Feature

Physician assistants can lighten doctors’ workload but are a challenge to professional boundaries

BMJ 2016; 354 doi: http://dx.doi.org/10.1136/bmj.i4664 (Published 31 August 2016) Cite this as: BMJ 2016;354:i4664
  1. Matthew Limb, freelance journalist
  1. BMJ Careers
  1. limb{at}btinternet.com

Expanding the work of non-medical staff can give doctors more time for training, says Matthew Limb, but it also prompts concerns about the boundaries of different roles

The Royal College of Surgeons of England looked at perceptions of training and the potential offered by new team models.1 2 It surveyed nearly 1000 doctors in training and 22 specialty association leaders, interviewed NHS staff at eight “case study” sites in England and Wales, and analysed workplace diaries.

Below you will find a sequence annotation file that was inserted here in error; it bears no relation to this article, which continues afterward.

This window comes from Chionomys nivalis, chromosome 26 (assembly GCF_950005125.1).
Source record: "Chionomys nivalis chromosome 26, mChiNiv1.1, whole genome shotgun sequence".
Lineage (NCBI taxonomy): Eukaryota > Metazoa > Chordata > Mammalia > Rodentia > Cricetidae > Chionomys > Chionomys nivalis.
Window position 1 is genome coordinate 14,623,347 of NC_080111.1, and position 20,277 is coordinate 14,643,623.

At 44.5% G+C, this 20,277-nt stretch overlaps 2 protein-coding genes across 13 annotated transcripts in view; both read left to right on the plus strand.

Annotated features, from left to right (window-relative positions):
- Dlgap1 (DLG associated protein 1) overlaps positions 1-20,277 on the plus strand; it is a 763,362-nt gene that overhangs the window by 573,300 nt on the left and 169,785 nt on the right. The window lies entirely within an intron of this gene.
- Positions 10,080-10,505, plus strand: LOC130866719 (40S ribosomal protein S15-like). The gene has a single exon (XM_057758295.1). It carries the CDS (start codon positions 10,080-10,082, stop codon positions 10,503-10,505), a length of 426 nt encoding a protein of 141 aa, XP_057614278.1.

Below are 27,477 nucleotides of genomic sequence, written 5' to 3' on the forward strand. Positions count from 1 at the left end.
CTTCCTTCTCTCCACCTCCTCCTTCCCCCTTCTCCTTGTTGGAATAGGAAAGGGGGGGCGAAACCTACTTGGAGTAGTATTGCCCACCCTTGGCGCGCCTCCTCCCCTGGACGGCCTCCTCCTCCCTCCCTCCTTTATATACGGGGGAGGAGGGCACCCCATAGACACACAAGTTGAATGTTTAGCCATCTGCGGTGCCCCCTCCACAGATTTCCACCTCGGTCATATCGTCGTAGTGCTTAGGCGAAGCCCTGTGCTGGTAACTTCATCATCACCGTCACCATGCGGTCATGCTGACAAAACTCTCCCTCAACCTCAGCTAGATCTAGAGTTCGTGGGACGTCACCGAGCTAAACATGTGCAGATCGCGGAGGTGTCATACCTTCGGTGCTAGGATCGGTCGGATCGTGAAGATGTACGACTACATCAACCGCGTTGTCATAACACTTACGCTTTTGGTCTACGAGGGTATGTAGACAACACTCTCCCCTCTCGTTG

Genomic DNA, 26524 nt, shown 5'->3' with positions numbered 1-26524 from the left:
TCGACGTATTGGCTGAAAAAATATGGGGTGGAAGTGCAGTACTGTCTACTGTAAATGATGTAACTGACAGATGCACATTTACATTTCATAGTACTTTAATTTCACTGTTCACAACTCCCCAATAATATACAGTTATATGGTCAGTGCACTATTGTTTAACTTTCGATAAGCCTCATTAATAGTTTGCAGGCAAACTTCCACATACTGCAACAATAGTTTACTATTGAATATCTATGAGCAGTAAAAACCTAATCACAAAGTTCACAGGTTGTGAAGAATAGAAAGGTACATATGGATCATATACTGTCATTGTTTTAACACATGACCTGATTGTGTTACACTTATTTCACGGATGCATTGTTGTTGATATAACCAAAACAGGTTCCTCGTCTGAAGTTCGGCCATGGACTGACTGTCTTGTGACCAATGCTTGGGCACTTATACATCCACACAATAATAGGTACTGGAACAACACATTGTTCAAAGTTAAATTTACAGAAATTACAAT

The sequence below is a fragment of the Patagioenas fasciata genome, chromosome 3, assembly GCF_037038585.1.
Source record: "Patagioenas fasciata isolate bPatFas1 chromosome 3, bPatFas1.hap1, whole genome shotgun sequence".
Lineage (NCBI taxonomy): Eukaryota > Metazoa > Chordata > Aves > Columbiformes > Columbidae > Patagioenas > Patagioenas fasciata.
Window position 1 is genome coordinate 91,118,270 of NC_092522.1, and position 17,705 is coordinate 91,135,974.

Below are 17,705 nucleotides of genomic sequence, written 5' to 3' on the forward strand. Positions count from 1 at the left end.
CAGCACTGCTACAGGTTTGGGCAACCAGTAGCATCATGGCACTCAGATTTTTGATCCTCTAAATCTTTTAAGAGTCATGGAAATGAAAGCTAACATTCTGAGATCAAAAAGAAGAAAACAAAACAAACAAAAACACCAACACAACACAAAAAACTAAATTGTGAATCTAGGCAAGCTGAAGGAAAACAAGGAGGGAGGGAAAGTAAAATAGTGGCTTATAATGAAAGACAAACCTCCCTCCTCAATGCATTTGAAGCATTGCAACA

Complement not substitute

The report found that doctors in training can be anxious about the idea of non-medical practitioners, like physician associates, playing a bigger role in surgical teams. “To a degree it’s the fear of the unknown,” says Ian Eardley, vice president of the college. “Because these staff are relatively new, some juniors worry they might be a threat, they might take away training opportunities. For a surgical …

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